MERRY CHRISTMAS EVERYONE! Thanks as always for your prayers and support. As I am missing home, I also am counting my blessings, and thanking God for each of you!
A hug sent from Honduras, Malerie

Sunday, November 20, 2011

Reflections on the week

This is Margarita, a third year student, in the medicine room. She is wearing the uniform that all students must wear.

This week I did my monthly 4 nights of night shift in the intensive care unit. In Hospital Evangelico, the ICU also serves as recuperation post-operation. I really enjoy that unit because it challenges my clinical skills and my assessment skills. Although some nights are terribly boring and a huge struggle to stay awake (if I only have 1 patient who sleeps the whole night) but this week I actually had some "happening" nights, which several large post-op surgery patients, a few who were there for closer observation. One of my patients only passed there 2 hours, because it was just a quick operation. Let me tell you about her.

I had heard that a woman had come into the ER with complications post partum, or after having a baby, so they had to take her to surgery to stop the bleeding. In Honduras, the folks without much money go to a health center (centro de salud) because having a baby will cost them a whole $8.00. Or, 150 Lempiras. If it is a normal partum, that's just great. But in the moment of complication, it's not the place you want to find yourself because there are not doctors, nor oxygen, they just have nurses attend the birth. So when we get these folks from the centro de salud, we know they have little financial resources. Which matters in the Honduran health care system. Many times that means sending them onto the public hospital in Comayagua, because Hospital Evangelico is a private hospital.
As they were passing the patient from the transport bed to her unit bed, I thought to myself, "woah, this patient has got to be like, 15 years old." No no, this patient was barely 13 years old. This tiny little girl had just had a baby, no wonder there were complications. She was so emotionally flat. I couldn't figure out what was going on inside this little girl. She was neither scared, nor admitted to any pain, nothing.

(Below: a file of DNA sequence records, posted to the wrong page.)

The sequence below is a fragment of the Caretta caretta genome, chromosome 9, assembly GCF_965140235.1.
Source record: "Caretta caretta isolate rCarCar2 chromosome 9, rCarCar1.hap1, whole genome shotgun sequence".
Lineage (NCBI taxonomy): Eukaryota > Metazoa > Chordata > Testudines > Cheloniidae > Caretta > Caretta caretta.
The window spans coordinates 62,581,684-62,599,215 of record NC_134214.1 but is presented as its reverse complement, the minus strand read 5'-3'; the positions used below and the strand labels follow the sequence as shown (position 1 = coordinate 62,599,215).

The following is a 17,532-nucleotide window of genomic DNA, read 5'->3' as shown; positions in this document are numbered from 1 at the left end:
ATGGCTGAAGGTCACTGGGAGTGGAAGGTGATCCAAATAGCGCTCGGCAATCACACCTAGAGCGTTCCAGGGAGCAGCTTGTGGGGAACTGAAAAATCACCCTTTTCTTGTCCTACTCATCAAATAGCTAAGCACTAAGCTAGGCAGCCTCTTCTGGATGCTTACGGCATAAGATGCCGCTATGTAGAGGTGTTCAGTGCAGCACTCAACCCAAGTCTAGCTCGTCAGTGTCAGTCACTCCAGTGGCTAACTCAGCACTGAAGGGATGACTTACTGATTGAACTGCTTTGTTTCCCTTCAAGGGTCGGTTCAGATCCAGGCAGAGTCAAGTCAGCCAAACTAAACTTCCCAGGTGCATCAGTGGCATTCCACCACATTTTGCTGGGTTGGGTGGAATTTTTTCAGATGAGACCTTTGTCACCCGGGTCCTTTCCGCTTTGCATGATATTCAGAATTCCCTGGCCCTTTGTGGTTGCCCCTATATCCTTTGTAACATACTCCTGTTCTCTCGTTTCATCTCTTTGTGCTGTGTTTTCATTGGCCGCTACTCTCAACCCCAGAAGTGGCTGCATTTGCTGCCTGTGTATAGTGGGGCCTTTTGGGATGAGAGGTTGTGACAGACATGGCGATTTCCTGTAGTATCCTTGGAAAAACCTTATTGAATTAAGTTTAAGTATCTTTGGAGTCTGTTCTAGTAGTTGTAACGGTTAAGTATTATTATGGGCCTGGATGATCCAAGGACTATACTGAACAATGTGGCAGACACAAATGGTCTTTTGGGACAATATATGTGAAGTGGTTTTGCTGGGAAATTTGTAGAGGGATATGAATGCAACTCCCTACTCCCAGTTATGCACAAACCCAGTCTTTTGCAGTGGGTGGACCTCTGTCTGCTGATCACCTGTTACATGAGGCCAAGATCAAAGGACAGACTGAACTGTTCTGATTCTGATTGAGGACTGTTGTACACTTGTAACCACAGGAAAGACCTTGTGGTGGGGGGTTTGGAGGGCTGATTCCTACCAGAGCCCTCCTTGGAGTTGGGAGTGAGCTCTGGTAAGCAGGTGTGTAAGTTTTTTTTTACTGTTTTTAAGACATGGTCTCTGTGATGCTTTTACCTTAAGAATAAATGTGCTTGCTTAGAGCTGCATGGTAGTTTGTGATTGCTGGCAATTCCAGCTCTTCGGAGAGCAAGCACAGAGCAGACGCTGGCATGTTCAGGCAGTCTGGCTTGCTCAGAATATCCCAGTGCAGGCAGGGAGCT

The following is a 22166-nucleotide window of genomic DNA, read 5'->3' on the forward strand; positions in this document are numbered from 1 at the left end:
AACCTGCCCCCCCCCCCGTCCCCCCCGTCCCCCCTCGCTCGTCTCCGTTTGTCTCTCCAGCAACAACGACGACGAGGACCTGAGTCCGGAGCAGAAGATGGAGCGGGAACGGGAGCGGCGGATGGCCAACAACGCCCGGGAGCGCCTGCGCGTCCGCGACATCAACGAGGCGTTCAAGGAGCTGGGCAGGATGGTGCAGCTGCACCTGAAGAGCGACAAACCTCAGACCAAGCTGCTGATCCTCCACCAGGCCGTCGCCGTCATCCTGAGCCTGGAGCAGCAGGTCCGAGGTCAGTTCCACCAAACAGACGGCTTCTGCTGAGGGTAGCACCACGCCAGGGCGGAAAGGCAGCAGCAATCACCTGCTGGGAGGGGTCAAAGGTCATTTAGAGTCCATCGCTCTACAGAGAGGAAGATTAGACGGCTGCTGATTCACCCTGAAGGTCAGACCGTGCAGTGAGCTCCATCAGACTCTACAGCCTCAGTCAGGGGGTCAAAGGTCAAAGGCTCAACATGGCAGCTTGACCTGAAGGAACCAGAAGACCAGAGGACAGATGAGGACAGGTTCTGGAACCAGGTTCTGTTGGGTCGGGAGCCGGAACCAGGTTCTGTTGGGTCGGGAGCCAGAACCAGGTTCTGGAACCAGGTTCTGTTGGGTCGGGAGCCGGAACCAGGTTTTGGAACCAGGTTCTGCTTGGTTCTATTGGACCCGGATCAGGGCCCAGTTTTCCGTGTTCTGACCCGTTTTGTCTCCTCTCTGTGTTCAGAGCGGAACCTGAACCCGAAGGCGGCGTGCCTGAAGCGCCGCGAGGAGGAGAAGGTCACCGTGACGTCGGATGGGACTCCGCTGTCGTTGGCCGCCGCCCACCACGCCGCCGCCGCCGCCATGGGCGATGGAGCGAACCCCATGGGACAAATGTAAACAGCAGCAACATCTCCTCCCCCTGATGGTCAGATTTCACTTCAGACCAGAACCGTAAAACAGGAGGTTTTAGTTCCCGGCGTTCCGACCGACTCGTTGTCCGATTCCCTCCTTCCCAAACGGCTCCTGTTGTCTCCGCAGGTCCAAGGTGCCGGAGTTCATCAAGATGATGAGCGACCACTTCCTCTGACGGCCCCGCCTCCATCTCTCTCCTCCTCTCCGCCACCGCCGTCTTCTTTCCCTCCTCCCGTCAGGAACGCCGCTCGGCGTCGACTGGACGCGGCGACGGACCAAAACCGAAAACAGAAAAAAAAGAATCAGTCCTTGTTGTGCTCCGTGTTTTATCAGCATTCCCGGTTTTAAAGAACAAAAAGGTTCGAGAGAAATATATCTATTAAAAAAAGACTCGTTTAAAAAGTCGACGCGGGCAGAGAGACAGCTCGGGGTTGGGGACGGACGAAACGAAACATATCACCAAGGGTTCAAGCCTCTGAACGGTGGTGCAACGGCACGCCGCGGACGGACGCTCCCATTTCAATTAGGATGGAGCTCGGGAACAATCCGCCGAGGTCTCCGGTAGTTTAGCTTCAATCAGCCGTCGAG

So in that moment, I had this emotional outrage. What in the world was the 13 year old doing having a baby? Of course I immediately thought "wow, curiosity with ignorance really can be a problem." But then upon talking to my coworkers, they explained to me that sometimes in the rural villages, this girls get sort of "handed over" to get married to older men. What?? this is 2011, do people really do that? I don't completely understand it still, nor do I know what the situation really was with this little girl. But her mother was there with her, of course the man who got her pregnant was not. The baby also had had some trauma to the face during birth, and therefore was not tolerating the bottle very well. Her mother acted like this was completely normal, for her 13 year old to be a mother. I felt like it was a young raising a young girl, raising a baby. We had to transfuse 2 units of blood, and I realized that this mother had no idea was what going on. It was a difficult situation for me.